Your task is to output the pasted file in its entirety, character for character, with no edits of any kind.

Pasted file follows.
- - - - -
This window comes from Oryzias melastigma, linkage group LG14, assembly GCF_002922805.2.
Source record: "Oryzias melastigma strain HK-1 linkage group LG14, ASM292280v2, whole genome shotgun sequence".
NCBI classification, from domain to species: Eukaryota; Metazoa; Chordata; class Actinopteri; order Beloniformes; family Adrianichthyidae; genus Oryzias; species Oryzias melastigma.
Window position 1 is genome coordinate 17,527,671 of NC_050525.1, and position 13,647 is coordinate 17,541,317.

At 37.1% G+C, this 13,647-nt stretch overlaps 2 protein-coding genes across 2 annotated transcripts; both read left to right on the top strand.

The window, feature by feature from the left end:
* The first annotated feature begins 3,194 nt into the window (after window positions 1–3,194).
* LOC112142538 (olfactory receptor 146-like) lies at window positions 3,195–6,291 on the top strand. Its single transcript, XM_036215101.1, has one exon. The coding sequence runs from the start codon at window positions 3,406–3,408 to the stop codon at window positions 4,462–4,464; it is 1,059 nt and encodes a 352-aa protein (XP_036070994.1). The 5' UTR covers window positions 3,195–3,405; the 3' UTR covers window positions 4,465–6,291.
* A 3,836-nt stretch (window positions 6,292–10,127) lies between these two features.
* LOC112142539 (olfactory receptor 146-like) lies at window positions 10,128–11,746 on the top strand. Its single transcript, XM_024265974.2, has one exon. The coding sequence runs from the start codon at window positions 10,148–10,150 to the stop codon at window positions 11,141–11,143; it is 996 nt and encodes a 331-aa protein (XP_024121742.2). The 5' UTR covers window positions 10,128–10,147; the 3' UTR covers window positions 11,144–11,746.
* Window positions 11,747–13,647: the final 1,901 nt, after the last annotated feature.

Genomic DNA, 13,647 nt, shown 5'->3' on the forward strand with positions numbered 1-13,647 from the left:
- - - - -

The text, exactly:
This window comes from Oryzias melastigma, linkage group LG14, assembly GCF_002922805.2.
Source record: "Oryzias melastigma strain HK-1 linkage group LG14, ASM292280v2, whole genome shotgun sequence".
NCBI classification, from domain to species: Eukaryota; Metazoa; Chordata; class Actinopteri; order Beloniformes; family Adrianichthyidae; genus Oryzias; species Oryzias melastigma.
Window position 1 is genome coordinate 17,527,671 of NC_050525.1, and position 13,647 is coordinate 17,541,317.

At 37.1% G+C, this 13,647-nt stretch overlaps 2 protein-coding genes across 2 annotated transcripts; both read left to right on the top strand.

The window, feature by feature from the left end:
* The first annotated feature begins 3,194 nt into the window (after window positions 1–3,194).
* LOC112142538 (olfactory receptor 146-like) lies at window positions 3,195–6,291 on the top strand. Its single transcript, XM_036215101.1, has one exon. The coding sequence runs from the start codon at window positions 3,406–3,408 to the stop codon at window positions 4,462–4,464; it is 1,059 nt and encodes a 352-aa protein (XP_036070994.1). The 5' UTR covers window positions 3,195–3,405; the 3' UTR covers window positions 4,465–6,291.
* A 3,836-nt stretch (window positions 6,292–10,127) lies between these two features.
* LOC112142539 (olfactory receptor 146-like) lies at window positions 10,128–11,746 on the top strand. Its single transcript, XM_024265974.2, has one exon. The coding sequence runs from the start codon at window positions 10,148–10,150 to the stop codon at window positions 11,141–11,143; it is 996 nt and encodes a 331-aa protein (XP_024121742.2). The 5' UTR covers window positions 10,128–10,147; the 3' UTR covers window positions 11,144–11,746.
* Window positions 11,747–13,647: the final 1,901 nt, after the last annotated feature.

Genomic DNA, 13,647 nt, shown 5'->3' on the forward strand with positions numbered 1-13,647 from the left: